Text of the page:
It is common knowledge that the executive management, both past and present, of the National Health Insurance Scheme (NHIS) live in opulence, while millions of Nigerians die daily due to avoidable illnesses. The NHIS was established in 1999 by the government of President Olusegun Obasanjo but didn’t kick-off until 2005. It was given a mission to undertake government–led comprehensive health sector reform, aimed at strengthening the national public and private health systems to enable it deliver effective, efficient, qualitative and affordable health services in Nigeria.
At inception, it was given a set of objectives, including ensuring that every Nigerian has access to good health care services, protect families from the financial hardship of huge medical bills, limit the rise in the cost of healthcare services, ensure high standard of healthcare delivery to Nigerians, ensure the availability of funds to the health sector for improved services, etc.
Looking back at the mission and objectives for which the NHIS was set up, you would imagine that the well-being and health condition of Nigerians will be their driving focus. But you only need to take a look at the conditions of hospitals across Nigeria to know that they have completely derailed from the original intention for which they were set up. In many places in Nigeria, health facilities are mostly mere consulting clinics as drugs and other supplies are constantly out of stock. There is evidently a huge infrastructural decay and lack of amenities required to dispense effective medical care. The results are predictable as Nigeria still has one of the highest infant, childhood and maternal mortality rates in the world. In summary, this decay has transformed our public hospitals which can be better described as death centres instead of health centres.
This is how it works. Contributions are earning-related and currently stand at 15% of basic salary. The employer pays 10% while employees pay 5% of basic salary to enjoy healthcare benefit. The contributions made, provide medical insurance for you, your spouse and 4 biological children under the age of 18.
But the reality is that, while NHIS keeps billions of naira in Nigerian banks and charge exorbitant interest rates to settle their executive management, millions of Nigerians are needlessly dying daily. It is alleged that the executive secretary of the organisation engages the banks personally in his office and agree the terms of the deals and cuts before deposits are given to the banks.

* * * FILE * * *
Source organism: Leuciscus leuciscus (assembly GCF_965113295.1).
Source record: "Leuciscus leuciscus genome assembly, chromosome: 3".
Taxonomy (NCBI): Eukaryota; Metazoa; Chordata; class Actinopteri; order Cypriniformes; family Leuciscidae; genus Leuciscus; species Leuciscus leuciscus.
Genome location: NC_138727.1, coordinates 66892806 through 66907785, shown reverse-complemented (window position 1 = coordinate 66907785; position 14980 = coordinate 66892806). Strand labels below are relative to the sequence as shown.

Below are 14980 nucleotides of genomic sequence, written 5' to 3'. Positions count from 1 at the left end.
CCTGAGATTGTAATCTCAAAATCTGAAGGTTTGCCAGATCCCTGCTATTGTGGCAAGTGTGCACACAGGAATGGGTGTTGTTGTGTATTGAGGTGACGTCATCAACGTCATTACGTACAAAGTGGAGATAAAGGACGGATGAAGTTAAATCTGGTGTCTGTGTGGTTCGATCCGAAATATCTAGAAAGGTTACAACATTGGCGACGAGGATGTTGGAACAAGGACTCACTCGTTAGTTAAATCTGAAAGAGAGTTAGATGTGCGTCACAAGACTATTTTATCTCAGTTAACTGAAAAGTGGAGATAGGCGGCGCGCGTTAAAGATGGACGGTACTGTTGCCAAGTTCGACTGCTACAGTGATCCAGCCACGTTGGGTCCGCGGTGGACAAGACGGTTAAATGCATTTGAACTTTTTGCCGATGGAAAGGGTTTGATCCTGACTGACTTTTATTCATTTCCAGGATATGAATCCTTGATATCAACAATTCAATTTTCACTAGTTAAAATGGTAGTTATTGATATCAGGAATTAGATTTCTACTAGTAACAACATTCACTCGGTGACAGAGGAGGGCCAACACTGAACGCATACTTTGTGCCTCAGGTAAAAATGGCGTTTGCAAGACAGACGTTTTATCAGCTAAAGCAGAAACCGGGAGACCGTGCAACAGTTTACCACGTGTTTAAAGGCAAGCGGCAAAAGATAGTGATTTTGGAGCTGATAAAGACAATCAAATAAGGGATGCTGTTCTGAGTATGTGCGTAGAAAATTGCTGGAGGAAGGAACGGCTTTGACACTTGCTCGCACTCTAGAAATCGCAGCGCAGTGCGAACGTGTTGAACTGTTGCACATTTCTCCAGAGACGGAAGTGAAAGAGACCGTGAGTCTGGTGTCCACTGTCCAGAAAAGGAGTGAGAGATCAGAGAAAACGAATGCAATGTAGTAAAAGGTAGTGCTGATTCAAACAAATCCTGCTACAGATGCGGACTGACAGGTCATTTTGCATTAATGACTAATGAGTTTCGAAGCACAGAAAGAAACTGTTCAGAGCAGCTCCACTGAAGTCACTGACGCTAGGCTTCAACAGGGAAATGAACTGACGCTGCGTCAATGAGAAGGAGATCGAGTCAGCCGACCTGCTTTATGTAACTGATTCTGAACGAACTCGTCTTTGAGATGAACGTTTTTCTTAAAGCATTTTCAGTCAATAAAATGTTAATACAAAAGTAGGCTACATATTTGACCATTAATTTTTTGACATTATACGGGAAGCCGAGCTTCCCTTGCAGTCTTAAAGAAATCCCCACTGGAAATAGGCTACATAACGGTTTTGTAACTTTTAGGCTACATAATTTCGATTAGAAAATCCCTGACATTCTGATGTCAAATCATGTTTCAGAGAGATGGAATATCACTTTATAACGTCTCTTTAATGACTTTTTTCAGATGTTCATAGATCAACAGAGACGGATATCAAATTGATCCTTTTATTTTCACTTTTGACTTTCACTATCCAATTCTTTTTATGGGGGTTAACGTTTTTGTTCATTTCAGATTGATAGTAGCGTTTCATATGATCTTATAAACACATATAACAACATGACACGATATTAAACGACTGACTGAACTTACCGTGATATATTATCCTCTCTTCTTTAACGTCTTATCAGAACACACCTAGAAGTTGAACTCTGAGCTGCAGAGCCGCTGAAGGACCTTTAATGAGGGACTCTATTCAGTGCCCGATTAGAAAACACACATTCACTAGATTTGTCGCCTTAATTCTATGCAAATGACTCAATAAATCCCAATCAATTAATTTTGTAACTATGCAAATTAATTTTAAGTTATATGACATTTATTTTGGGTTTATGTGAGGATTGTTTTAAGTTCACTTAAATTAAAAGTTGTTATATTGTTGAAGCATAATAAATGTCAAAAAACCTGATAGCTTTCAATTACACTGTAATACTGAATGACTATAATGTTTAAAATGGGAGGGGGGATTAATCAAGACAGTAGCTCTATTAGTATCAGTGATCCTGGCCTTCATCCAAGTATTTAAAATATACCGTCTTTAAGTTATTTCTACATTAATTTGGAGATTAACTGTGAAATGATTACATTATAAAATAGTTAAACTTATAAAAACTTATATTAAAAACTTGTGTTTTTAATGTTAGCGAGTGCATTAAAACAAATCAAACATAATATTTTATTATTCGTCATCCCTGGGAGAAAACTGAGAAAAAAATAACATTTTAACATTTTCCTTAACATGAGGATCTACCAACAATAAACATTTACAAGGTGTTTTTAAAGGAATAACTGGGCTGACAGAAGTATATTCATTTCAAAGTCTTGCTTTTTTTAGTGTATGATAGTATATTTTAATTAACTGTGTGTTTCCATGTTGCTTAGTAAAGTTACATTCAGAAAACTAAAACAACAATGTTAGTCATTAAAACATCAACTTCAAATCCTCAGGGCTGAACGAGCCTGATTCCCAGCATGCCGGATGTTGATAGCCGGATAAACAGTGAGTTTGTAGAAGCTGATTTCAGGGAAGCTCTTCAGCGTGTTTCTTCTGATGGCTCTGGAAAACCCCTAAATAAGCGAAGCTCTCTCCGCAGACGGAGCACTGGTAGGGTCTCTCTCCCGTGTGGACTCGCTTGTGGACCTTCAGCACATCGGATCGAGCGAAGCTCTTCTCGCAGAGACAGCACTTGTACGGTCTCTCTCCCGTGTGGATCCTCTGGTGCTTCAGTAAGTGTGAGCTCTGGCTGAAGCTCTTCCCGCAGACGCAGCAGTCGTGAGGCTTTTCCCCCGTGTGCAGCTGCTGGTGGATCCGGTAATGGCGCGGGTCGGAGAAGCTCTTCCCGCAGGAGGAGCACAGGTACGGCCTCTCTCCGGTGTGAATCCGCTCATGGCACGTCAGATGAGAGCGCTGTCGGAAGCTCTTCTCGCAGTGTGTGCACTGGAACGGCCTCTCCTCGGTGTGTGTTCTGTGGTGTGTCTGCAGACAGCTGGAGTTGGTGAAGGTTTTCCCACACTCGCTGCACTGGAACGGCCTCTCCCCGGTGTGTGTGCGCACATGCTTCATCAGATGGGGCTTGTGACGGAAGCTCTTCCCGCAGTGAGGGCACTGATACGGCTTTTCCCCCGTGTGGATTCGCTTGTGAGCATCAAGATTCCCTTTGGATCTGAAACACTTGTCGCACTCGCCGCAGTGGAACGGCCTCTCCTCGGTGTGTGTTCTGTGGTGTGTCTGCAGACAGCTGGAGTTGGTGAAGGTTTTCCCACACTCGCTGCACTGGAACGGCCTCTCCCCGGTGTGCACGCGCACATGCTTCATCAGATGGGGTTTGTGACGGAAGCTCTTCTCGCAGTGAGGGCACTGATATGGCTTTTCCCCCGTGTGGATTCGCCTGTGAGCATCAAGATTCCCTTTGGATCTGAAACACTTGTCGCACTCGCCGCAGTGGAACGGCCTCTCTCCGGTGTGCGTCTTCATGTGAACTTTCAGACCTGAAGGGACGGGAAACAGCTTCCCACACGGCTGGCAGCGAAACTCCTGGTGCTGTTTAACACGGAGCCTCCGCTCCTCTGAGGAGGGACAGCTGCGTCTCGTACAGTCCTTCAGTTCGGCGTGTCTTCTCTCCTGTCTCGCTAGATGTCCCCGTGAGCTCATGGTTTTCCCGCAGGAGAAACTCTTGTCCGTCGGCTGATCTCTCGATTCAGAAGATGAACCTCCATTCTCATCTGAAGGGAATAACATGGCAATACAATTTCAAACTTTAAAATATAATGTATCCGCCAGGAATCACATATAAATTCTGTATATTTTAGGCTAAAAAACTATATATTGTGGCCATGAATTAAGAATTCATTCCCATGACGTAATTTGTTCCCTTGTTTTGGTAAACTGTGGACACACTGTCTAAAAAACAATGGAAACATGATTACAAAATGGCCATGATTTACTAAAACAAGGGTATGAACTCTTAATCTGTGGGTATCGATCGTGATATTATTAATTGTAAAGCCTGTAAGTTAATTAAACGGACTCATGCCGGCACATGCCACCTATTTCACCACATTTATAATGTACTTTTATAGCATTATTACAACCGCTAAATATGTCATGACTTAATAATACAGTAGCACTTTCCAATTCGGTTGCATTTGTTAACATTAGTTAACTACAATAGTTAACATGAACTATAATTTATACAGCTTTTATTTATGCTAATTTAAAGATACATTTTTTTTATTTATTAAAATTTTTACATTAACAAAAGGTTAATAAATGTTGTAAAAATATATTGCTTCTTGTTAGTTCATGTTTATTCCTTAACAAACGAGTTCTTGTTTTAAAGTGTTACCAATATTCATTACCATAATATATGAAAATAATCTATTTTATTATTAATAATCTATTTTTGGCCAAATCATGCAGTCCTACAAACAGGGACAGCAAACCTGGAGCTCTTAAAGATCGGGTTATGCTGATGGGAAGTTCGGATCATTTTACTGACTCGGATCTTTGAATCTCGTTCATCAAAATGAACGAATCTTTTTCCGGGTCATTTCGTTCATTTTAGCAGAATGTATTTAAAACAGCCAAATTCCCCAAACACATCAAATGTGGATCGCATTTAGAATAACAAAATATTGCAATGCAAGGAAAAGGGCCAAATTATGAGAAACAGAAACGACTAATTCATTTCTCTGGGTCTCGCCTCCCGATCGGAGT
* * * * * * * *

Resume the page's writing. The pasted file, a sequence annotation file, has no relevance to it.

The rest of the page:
Usually, their share, which is often not disclosed by the bank is paid in cash to them so that there will not be any trace. So banks unwilling to pay high deposit rates or uninterested in rewarding the executive secretary with cash do not get deposits or at best get very little. Banks such as Stanbic IBTC Bank, Citibank, Standard Chartered Bank, etc., would typically not receive much because their corporate governance will not allow them pay bribes to government officials.
Recently, Femi Thomas, former NHIS executive secretary was removed and is facing case of money laundering. The EFCC arraigned him before a Federal High Court in Lagos for allegedly carrying out a $2.2 million cash transaction without the involvement of any formal financial institution. Thomas was also alleged in July 2015 to have purchased a land in Abuja worth N990 million, which was said to be thrice the actual amount. Again, Thomas and immediate-past executive secretary of the agency, Olufemi Akingbade are being prosecuted by ICPC over an alleged N1.7 billion fraud.
Reports also have it that the duo are allegedly “neck- deep in the systematic creation and manipulation of ghost enrollees in the scheme at a staggering cost of N327 million.” The report added that although NHIS management is required to seek the governing board approvals for payments in excess of N2.5 million, Thomas unilaterally approved N1 billion Millennium Development Goals (MDGs) capital payment for HMOs “without the approval and ratification.”
The list of procedural and systematic abuse, flagrant abuse of financial rules and the regulations, executive rascality, embezzlement of public funds and monumental diversion of government funds is endless.
But the saddest part of this story is that, while all this sleaze is happening at the NHIS that has the mandate to ensure provision of quality and affordable health care to Nigerians, millions of poor and innocent Nigerians have died. While it is taking time for our judicial system to properly prosecute these fellows both as deterrence and also to recover the monies stolen, millions of Nigerians are hopelessly waiting in our ‘death’ centres across the country. Please pray that you do not fall ill in this country and need to be taken to the hospital because you may not return alive.